The Jing Daily KraneShares China Global Luxury Index has become a critical data point in evaluating the performance and impact of luxury brands in China. Since the beginning of 2022, the index performed significantly lower, with a slight recovery since mid-March. While the index does not necessarily provide a 1:1 correlation with the actual performance of the top companies, this lower value indicates a structural change in consumer sentiment that labels need to be aware of.
While many factors, including the “common prosperity” initiative of President Xi, play into the muted performance of the index in the first quarter this year, it also shows how the expectations of Chinese luxury clients are changing more rapidly than ever before. I continue to be bullish on the overall health of the Chinese luxury market and its growth prospects, however many Western businesses underestimate the expectations of Gen Z. Those who are slow adapting or unable to make the change are already feeling significant headwinds.
While many in the industry are still doubting the relevance and impact of the metaverse, consumers have switched on to the new reality. The demand for NFTs, especially from young affluent Chinese customers, is unprecedented. Before the end of the decade, according to Équité Research, the digital art market is likely to exceed its physical counterpart by far. Today, NFTs are already 16-20 percent of the sector, with strong demand from the mainland.
And the different tastes of Gen Z are changing the way we commute (think luxury backpacks), dress (ditto sneakers), spend our time (the fastest-growing Chinese online computer game Honor of Kings has more than 100 million users), and do sports (Keep, the Chinese sports platform, has more than 300 million users and makes Peloton look like an irrelevant player in the field). Travel destinations are chosen not just for the beauty of the place but increasingly for the ability to create social media content and recreate posts by KOLs.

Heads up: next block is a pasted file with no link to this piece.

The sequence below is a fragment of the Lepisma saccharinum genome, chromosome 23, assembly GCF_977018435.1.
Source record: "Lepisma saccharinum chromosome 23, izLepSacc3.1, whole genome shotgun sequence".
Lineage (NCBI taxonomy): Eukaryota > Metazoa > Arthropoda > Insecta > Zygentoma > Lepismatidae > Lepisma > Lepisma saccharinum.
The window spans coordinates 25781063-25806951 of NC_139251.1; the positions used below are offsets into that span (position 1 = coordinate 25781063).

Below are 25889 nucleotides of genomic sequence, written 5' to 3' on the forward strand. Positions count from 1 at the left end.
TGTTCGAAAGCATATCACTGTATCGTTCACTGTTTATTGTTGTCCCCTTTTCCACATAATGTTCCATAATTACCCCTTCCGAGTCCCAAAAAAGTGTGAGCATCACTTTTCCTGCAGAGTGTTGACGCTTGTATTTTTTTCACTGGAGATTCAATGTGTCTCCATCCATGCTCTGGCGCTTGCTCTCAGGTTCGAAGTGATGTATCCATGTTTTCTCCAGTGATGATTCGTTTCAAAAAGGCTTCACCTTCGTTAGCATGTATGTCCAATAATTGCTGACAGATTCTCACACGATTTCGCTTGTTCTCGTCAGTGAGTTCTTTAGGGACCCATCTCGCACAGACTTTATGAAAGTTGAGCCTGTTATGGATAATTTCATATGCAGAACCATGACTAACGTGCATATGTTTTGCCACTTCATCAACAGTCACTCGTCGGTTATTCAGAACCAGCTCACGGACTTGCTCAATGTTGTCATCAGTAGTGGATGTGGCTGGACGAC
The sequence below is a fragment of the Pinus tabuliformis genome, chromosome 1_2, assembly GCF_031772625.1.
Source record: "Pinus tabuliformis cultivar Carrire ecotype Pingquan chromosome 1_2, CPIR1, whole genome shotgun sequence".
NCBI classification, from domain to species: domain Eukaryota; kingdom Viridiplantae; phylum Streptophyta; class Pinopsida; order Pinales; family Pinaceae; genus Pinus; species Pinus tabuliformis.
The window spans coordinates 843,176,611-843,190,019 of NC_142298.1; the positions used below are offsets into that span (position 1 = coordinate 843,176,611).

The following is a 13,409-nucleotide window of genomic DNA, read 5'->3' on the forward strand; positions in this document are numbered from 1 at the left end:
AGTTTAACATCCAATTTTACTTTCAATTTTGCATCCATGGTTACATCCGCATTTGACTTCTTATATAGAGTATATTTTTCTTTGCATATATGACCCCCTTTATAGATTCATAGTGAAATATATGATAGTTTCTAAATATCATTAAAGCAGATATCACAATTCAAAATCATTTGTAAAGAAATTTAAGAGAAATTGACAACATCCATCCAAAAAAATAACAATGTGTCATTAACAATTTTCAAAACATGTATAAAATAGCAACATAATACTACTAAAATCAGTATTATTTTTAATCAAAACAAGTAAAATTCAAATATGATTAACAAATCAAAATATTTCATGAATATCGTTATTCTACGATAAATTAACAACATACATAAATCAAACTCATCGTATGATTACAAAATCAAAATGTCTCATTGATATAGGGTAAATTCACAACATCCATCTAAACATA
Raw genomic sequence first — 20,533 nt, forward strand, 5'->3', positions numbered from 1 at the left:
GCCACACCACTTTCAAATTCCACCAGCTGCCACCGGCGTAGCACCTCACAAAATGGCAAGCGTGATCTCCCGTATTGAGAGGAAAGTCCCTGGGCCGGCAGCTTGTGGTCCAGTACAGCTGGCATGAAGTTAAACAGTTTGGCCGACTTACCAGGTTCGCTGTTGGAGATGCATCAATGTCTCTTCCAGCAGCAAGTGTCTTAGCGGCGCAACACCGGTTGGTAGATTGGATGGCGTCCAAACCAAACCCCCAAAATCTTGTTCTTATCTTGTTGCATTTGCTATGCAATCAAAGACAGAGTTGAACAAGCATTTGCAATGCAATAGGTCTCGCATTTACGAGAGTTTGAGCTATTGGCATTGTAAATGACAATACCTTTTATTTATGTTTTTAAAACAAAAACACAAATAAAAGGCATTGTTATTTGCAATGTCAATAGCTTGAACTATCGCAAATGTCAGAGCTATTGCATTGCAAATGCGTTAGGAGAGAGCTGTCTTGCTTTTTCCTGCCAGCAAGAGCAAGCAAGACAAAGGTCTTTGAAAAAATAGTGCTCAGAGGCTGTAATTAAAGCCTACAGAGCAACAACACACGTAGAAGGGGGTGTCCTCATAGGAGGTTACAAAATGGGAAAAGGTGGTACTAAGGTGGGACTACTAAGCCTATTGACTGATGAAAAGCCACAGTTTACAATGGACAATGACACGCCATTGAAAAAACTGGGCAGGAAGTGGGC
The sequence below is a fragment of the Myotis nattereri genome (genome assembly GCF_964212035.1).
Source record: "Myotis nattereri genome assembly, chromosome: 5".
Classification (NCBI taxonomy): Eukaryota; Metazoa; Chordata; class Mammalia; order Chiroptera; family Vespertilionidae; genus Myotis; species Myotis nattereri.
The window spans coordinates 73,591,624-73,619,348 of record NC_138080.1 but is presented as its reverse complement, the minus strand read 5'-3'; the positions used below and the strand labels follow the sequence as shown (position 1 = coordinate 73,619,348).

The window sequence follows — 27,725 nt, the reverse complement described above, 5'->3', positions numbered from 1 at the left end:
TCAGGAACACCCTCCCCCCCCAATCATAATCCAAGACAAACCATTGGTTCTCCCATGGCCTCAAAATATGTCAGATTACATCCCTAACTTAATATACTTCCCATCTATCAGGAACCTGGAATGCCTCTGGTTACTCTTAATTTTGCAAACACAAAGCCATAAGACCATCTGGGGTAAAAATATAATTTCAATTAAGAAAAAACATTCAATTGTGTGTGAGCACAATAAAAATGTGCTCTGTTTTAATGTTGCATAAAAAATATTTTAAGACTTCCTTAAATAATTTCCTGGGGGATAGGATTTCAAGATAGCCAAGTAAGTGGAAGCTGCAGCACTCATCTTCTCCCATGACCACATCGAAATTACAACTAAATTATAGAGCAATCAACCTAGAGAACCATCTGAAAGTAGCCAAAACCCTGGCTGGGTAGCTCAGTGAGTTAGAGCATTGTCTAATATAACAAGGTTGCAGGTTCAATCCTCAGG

In their brand preferences, Chinese Gen Z are going local. Sportswear giant Anta is giving adidas and Nike a run for their money: its presence at the Olympic Games, along with clever initiatives on women’s empowerment (not to mention a savvy use of Weibo and WeChat) have significantly boosted the group’s influence among young consumers. If German and US category leaders don’t change gear, they may lose significant market share and influence. And not just in China: as Anta expands and gains further traction with Gen Z, it could become a global concern.
Even traditional Western strongholds like luxury cars may be in danger. Consumer studies suggest that — for the first time in history — the aspiration level of Chinese car brands among Gen Z is similar to those of German origin. Xpeng, Nio, and their compatriots may soon overtake Audi, BMW, and Mercedes if the incumbents don’t manage to lead in terms of desirability and extreme value creation with luxury’s younger clients.
It is a wake-up call for the incumbents. History has demonstrated again and again that just because a brand was leading in the past does not mean it always will. China, for decades, has almost been an automatic growth environment. The demand for foreign offerings was unprecedented. Combined with the scale of the market, this meant many firms simply performed by being present. The cracks in this model are beginning to show. To win in the future, luxury will have to create the future. It’s the biggest opportunity, and — if not done right — the biggest threat.